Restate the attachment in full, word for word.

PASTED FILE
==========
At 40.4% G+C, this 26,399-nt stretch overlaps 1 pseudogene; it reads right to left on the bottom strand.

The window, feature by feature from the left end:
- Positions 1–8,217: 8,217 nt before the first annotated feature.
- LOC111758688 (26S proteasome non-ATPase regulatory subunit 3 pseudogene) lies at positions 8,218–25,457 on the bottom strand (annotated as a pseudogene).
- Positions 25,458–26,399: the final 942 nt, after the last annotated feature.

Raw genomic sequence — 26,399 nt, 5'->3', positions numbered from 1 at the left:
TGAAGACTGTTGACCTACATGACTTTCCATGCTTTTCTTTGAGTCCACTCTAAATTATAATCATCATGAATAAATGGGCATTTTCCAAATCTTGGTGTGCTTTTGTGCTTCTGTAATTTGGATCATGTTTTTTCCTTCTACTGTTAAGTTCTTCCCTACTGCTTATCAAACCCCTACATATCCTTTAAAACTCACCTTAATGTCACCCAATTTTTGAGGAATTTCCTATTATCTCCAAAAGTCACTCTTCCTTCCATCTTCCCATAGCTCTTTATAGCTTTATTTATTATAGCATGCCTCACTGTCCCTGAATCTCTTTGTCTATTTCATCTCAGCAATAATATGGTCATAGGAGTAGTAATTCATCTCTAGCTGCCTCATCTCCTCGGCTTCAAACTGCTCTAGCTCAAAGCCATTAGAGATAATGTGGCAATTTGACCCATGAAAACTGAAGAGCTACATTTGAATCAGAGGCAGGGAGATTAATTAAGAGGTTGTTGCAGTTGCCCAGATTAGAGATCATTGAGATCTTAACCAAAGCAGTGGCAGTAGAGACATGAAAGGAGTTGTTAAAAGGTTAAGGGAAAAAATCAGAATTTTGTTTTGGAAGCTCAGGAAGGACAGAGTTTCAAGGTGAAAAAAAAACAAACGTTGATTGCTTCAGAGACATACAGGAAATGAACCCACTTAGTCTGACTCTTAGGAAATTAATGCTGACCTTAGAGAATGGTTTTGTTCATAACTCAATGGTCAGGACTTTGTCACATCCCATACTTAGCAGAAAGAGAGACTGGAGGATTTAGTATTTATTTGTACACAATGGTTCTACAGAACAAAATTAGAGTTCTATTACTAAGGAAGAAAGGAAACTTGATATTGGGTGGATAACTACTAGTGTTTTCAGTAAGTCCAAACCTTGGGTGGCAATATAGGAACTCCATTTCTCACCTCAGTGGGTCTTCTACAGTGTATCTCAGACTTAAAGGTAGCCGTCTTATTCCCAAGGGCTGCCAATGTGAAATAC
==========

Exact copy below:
At 40.4% G+C, this 26,399-nt stretch overlaps 1 pseudogene; it reads right to left on the bottom strand.

The window, feature by feature from the left end:
- Positions 1–8,217: 8,217 nt before the first annotated feature.
- LOC111758688 (26S proteasome non-ATPase regulatory subunit 3 pseudogene) lies at positions 8,218–25,457 on the bottom strand (annotated as a pseudogene).
- Positions 25,458–26,399: the final 942 nt, after the last annotated feature.

Raw genomic sequence — 26,399 nt, 5'->3', positions numbered from 1 at the left:
TGAAGACTGTTGACCTACATGACTTTCCATGCTTTTCTTTGAGTCCACTCTAAATTATAATCATCATGAATAAATGGGCATTTTCCAAATCTTGGTGTGCTTTTGTGCTTCTGTAATTTGGATCATGTTTTTTCCTTCTACTGTTAAGTTCTTCCCTACTGCTTATCAAACCCCTACATATCCTTTAAAACTCACCTTAATGTCACCCAATTTTTGAGGAATTTCCTATTATCTCCAAAAGTCACTCTTCCTTCCATCTTCCCATAGCTCTTTATAGCTTTATTTATTATAGCATGCCTCACTGTCCCTGAATCTCTTTGTCTATTTCATCTCAGCAATAATATGGTCATAGGAGTAGTAATTCATCTCTAGCTGCCTCATCTCCTCGGCTTCAAACTGCTCTAGCTCAAAGCCATTAGAGATAATGTGGCAATTTGACCCATGAAAACTGAAGAGCTACATTTGAATCAGAGGCAGGGAGATTAATTAAGAGGTTGTTGCAGTTGCCCAGATTAGAGATCATTGAGATCTTAACCAAAGCAGTGGCAGTAGAGACATGAAAGGAGTTGTTAAAAGGTTAAGGGAAAAAATCAGAATTTTGTTTTGGAAGCTCAGGAAGGACAGAGTTTCAAGGTGAAAAAAAAACAAACGTTGATTGCTTCAGAGACATACAGGAAATGAACCCACTTAGTCTGACTCTTAGGAAATTAATGCTGACCTTAGAGAATGGTTTTGTTCATAACTCAATGGTCAGGACTTTGTCACATCCCATACTTAGCAGAAAGAGAGACTGGAGGATTTAGTATTTATTTGTACACAATGGTTCTACAGAACAAAATTAGAGTTCTATTACTAAGGAAGAAAGGAAACTTGATATTGGGTGGATAACTACTAGTGTTTTCAGTAAGTCCAAACCTTGGGTGGCAATATAGGAACTCCATTTCTCACCTCAGTGGGTCTTCTACAGTGTATCTCAGACTTAAAGGTAGCCGTCTTATTCCCAAGGGCTGCCAATGTGAAATAC